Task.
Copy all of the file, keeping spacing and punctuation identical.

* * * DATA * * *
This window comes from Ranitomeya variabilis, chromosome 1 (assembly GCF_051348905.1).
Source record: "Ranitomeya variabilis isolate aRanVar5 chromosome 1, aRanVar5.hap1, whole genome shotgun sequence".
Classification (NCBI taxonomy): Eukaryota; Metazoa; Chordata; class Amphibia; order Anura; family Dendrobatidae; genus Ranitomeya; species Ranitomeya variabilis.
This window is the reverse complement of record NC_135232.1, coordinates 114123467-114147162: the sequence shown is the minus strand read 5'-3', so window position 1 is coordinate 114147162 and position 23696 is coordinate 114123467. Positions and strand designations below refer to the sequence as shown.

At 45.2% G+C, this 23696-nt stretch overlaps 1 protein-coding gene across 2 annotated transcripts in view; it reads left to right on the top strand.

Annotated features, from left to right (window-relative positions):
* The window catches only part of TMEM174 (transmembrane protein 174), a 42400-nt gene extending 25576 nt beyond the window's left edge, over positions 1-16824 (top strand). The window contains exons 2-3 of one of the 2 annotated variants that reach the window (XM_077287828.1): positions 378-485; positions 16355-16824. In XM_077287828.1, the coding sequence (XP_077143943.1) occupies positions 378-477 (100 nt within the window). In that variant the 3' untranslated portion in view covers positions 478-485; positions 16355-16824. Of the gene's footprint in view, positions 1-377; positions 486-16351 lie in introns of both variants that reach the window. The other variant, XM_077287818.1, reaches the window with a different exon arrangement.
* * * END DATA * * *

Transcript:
This window comes from Ranitomeya variabilis, chromosome 1 (assembly GCF_051348905.1).
Source record: "Ranitomeya variabilis isolate aRanVar5 chromosome 1, aRanVar5.hap1, whole genome shotgun sequence".
Classification (NCBI taxonomy): Eukaryota; Metazoa; Chordata; class Amphibia; order Anura; family Dendrobatidae; genus Ranitomeya; species Ranitomeya variabilis.
This window is the reverse complement of record NC_135232.1, coordinates 114123467-114147162: the sequence shown is the minus strand read 5'-3', so window position 1 is coordinate 114147162 and position 23696 is coordinate 114123467. Positions and strand designations below refer to the sequence as shown.

At 45.2% G+C, this 23696-nt stretch overlaps 1 protein-coding gene across 2 annotated transcripts in view; it reads left to right on the top strand.

Annotated features, from left to right (window-relative positions):
* The window catches only part of TMEM174 (transmembrane protein 174), a 42400-nt gene extending 25576 nt beyond the window's left edge, over positions 1-16824 (top strand). The window contains exons 2-3 of one of the 2 annotated variants that reach the window (XM_077287828.1): positions 378-485; positions 16355-16824. In XM_077287828.1, the coding sequence (XP_077143943.1) occupies positions 378-477 (100 nt within the window). In that variant the 3' untranslated portion in view covers positions 478-485; positions 16355-16824. Of the gene's footprint in view, positions 1-377; positions 486-16351 lie in introns of both variants that reach the window. The other variant, XM_077287818.1, reaches the window with a different exon arrangement.